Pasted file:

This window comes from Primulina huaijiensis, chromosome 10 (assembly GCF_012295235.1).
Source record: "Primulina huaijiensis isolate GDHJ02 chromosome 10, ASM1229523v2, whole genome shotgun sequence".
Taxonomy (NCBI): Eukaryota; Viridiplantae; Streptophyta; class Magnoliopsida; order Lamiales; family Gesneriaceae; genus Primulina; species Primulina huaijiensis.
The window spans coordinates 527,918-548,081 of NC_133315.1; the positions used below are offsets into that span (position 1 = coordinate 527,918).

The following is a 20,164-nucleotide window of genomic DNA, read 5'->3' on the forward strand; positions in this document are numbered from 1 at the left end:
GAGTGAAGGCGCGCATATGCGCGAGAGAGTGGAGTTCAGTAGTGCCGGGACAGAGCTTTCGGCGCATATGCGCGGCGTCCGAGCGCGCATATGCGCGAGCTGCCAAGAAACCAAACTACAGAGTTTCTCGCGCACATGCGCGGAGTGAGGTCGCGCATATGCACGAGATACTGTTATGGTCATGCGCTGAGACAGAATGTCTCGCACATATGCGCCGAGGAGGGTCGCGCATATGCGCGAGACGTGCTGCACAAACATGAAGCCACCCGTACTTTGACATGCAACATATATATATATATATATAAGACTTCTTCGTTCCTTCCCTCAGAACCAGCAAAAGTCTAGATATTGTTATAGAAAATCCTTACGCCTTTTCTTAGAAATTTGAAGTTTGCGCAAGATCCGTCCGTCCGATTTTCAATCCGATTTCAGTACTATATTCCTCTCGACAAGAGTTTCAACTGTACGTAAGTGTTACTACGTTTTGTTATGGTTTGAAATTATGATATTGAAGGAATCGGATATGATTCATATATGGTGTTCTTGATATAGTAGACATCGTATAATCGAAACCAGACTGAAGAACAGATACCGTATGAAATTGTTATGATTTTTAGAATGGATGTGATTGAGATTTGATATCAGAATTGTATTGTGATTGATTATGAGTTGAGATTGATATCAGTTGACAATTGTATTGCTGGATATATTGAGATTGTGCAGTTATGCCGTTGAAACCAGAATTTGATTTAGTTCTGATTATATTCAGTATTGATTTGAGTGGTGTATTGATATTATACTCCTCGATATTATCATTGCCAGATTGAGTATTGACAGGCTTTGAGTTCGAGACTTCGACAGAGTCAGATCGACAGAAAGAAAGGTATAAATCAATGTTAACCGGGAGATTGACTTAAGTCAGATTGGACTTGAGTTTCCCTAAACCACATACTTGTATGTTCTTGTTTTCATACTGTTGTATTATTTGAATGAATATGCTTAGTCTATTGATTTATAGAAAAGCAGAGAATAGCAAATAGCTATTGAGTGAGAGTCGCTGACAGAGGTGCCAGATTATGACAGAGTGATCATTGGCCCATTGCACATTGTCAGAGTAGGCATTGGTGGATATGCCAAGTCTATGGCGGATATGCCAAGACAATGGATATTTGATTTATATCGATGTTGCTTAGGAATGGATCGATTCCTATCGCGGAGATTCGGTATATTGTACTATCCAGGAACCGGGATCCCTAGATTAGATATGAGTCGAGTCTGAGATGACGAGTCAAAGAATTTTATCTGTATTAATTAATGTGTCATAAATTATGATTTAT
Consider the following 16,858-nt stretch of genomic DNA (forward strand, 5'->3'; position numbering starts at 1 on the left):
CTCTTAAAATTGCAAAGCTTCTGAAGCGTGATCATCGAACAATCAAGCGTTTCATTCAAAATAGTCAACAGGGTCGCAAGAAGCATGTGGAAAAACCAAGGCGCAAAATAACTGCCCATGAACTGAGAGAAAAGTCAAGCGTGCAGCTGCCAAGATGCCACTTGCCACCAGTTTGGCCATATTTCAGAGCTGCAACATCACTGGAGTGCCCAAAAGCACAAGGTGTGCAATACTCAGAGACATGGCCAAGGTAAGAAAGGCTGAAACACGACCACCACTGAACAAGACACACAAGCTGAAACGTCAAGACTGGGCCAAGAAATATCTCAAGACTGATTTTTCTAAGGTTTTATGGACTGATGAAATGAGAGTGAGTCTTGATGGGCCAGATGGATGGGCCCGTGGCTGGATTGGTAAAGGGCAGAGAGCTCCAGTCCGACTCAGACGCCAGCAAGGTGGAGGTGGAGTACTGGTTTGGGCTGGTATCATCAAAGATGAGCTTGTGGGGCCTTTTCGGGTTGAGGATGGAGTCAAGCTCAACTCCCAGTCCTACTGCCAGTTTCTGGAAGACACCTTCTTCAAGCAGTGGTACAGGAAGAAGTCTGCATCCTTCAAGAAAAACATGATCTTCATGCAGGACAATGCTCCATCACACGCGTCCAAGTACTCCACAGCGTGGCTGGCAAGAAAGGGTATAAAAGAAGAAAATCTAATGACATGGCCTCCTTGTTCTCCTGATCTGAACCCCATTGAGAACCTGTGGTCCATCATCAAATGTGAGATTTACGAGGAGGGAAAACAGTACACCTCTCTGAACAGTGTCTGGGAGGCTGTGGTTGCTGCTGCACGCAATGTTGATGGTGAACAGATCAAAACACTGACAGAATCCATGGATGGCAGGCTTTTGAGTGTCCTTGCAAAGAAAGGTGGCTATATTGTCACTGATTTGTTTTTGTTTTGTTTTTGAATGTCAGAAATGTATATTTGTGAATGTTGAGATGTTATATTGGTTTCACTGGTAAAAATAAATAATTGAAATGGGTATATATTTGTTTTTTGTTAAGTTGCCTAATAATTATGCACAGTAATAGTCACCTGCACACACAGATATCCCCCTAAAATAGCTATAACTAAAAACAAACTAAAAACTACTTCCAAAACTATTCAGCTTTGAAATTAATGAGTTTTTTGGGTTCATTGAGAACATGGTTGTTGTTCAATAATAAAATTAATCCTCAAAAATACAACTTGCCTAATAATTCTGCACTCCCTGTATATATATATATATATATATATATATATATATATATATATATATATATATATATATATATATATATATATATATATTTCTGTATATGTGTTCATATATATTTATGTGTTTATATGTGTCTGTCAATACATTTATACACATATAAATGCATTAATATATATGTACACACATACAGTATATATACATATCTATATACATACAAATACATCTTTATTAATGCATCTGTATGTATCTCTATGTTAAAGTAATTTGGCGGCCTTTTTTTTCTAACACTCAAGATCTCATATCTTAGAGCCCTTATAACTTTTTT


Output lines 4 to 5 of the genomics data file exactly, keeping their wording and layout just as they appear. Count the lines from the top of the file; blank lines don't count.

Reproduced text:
The window spans coordinates 527,918-548,081 of NC_133315.1; the positions used below are offsets into that span (position 1 = coordinate 527,918).

The following is a 20,164-nucleotide window of genomic DNA, read 5'->3' on the forward strand; positions in this document are numbered from 1 at the left end: